HOUSTON -- (Jan. 9, 2013) -- Rice University scientists have found that mutations of small effect can turn out to be game changers in the bacterial fight against antibiotic drugs.
The discovery came during an exhaustive, three-year effort to create a mathematical model that could accurately predict how specific mutations allow bacteria like E. coli to adapt to antibiotics like minocycline. The findings are detailed in a Dec. 10 study in the Proceedings of the National Academy of Sciences.
"As biologists, we tend to focus on big effects that result from big changes, but this study shows that bacteria don't have to solve the problem of antibiotic resistance in one giant step," said Rice University biochemist Yousif Shamoo, the lead researcher on a new study. "We were surprised to see that small mutations could make a big difference. In some cases, we saw that minor molecular changes could boost resistance by as much as 500 percent."
Despite the remarkable success of antibiotics, bacterial infections remain a leading cause of death, and antibiotic resistance among bacterial pathogens is a significant threat to public health.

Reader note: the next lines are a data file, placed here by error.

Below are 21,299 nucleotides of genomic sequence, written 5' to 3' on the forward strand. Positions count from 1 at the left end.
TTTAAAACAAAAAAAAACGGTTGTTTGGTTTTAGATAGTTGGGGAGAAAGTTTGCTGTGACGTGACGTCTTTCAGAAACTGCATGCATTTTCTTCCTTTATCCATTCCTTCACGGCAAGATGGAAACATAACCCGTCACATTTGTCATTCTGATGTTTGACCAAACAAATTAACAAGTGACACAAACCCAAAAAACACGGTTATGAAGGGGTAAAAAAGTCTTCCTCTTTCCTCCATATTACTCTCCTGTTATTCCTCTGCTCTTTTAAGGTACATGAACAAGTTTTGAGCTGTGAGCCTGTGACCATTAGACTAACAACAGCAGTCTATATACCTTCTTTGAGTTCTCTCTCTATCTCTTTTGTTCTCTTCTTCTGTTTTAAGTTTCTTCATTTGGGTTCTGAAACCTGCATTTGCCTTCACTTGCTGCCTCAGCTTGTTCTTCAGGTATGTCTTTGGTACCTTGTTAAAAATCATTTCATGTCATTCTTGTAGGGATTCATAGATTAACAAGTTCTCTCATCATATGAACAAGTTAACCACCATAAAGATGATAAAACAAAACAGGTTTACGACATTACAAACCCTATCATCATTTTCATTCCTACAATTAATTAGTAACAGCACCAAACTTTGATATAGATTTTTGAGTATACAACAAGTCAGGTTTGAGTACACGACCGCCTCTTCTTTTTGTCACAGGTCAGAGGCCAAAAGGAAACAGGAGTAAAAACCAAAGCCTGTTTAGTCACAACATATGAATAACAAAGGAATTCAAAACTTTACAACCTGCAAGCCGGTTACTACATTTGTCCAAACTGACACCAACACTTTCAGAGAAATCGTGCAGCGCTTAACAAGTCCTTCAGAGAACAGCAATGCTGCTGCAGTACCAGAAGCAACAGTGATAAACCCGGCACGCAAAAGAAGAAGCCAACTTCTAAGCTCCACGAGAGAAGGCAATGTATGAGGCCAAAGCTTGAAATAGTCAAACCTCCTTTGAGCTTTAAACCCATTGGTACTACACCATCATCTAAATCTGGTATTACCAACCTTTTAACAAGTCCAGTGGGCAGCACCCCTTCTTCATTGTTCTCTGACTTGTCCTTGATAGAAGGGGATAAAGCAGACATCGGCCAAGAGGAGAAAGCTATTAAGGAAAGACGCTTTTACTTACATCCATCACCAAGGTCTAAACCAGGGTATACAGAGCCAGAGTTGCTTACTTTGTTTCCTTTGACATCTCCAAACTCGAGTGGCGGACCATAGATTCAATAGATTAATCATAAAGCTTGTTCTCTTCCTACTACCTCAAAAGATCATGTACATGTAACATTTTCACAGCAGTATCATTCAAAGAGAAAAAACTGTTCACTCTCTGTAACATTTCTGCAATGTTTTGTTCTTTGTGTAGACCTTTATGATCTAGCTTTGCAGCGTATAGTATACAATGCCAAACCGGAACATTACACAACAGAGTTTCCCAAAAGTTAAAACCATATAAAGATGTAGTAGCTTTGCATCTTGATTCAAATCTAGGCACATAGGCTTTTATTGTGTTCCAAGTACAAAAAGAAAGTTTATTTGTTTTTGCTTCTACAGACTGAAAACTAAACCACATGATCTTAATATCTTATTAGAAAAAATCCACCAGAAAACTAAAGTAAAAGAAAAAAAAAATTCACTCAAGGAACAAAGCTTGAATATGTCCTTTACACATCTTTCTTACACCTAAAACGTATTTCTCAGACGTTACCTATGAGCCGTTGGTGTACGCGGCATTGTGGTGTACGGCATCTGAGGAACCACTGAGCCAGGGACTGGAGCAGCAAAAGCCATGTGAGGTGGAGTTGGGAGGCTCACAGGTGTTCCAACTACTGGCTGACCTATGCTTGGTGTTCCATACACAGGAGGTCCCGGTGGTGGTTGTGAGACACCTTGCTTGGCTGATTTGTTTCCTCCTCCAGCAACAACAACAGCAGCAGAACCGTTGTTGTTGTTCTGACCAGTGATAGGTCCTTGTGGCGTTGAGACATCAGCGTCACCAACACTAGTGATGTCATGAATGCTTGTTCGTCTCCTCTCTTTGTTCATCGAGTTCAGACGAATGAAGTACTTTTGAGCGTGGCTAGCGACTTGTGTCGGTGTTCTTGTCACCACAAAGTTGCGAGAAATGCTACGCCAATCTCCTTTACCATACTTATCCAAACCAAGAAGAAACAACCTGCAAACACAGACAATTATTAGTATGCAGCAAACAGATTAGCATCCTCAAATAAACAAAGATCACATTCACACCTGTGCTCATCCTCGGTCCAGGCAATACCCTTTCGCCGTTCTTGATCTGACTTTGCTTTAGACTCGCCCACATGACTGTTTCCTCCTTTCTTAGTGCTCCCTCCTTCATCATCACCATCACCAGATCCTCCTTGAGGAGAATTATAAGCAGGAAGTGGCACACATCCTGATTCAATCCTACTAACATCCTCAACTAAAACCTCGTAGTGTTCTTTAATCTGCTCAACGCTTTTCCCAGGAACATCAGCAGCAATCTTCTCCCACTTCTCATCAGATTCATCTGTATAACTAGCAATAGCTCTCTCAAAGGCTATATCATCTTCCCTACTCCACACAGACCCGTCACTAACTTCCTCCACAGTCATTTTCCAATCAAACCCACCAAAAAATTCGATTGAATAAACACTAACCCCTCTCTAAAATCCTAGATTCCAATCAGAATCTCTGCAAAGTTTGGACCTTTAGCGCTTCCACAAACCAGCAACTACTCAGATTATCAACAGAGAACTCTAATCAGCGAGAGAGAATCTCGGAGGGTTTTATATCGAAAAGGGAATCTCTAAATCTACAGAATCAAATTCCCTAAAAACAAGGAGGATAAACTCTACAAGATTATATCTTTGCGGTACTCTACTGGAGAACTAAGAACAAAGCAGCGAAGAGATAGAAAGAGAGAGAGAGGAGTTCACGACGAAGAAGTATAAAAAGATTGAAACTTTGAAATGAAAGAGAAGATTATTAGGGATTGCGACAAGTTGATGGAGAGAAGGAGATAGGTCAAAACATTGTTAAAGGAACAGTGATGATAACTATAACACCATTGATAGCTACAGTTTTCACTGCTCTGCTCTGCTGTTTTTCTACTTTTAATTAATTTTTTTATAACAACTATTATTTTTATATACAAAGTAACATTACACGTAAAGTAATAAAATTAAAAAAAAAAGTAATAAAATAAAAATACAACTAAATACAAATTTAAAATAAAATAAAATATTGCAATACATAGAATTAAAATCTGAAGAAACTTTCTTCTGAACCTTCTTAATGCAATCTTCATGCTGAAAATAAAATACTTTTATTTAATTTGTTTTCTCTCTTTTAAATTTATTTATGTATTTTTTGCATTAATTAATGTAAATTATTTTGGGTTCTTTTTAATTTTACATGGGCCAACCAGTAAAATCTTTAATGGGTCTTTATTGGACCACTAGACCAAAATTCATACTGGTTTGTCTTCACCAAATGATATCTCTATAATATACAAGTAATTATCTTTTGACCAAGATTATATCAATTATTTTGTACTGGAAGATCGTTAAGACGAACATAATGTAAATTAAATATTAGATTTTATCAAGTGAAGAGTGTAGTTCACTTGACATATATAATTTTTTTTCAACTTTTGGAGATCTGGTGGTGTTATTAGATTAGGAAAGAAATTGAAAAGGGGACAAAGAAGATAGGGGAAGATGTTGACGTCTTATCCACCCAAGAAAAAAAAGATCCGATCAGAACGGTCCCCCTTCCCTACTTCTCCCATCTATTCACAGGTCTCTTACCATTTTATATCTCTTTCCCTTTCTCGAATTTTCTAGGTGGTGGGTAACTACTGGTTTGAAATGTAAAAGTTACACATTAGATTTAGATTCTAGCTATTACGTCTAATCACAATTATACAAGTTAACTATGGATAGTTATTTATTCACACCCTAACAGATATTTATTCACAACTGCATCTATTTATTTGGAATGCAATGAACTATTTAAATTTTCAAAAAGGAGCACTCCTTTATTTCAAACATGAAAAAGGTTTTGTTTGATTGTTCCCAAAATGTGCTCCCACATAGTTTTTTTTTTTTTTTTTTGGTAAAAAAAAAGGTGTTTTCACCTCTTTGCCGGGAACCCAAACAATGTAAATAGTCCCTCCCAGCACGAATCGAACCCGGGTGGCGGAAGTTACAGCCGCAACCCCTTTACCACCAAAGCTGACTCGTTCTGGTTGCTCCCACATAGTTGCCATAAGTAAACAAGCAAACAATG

Shamoo, professor of biochemistry and cell biology and director of Rice's Institute of Biosciences and Bioengineering, said the study of antibiotic resistance offers opportunities to both examine complex cellular phenomena and address the "genotype to phenotype problem," one of modern biology's major challenges.
"We've sequenced hundreds of genomes, and we're finding that it's one thing to read the blueprint, and it's another thing to predict how the DNA in that blueprint will affect change in a living cell," Shamoo said.
Shamoo said that because a single antibiotic resistance gene can make big changes in whether a cell lives or dies, it is possible to make the connection between the gene and the cell's fitness to its environment.
To show that a mathematical model cou
|Contact: Jade Boyd|